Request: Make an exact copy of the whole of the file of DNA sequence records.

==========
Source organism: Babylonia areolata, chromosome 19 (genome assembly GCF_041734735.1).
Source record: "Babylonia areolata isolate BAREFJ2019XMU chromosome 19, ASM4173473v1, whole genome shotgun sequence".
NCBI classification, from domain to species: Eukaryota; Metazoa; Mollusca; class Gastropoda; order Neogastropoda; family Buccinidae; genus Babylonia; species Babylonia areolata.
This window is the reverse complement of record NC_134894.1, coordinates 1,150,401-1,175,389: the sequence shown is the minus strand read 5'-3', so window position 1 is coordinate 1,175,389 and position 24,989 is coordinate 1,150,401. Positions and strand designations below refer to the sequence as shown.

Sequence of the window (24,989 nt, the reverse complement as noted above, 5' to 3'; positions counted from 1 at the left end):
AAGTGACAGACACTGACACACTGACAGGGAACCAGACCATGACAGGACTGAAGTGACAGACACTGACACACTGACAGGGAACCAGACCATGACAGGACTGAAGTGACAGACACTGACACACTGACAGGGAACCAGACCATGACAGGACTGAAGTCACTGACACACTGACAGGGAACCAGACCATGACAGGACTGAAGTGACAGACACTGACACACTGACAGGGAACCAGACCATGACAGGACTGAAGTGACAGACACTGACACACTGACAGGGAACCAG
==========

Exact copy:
Source organism: Babylonia areolata, chromosome 19 (genome assembly GCF_041734735.1).
Source record: "Babylonia areolata isolate BAREFJ2019XMU chromosome 19, ASM4173473v1, whole genome shotgun sequence".
NCBI classification, from domain to species: Eukaryota; Metazoa; Mollusca; class Gastropoda; order Neogastropoda; family Buccinidae; genus Babylonia; species Babylonia areolata.
This window is the reverse complement of record NC_134894.1, coordinates 1,150,401-1,175,389: the sequence shown is the minus strand read 5'-3', so window position 1 is coordinate 1,175,389 and position 24,989 is coordinate 1,150,401. Positions and strand designations below refer to the sequence as shown.

Sequence of the window (24,989 nt, the reverse complement as noted above, 5' to 3'; positions counted from 1 at the left end):
AAGTGACAGACACTGACACACTGACAGGGAACCAGACCATGACAGGACTGAAGTGACAGACACTGACACACTGACAGGGAACCAGACCATGACAGGACTGAAGTGACAGACACTGACACACTGACAGGGAACCAGACCATGACAGGACTGAAGTCACTGACACACTGACAGGGAACCAGACCATGACAGGACTGAAGTGACAGACACTGACACACTGACAGGGAACCAGACCATGACAGGACTGAAGTGACAGACACTGACACACTGACAGGGAACCAG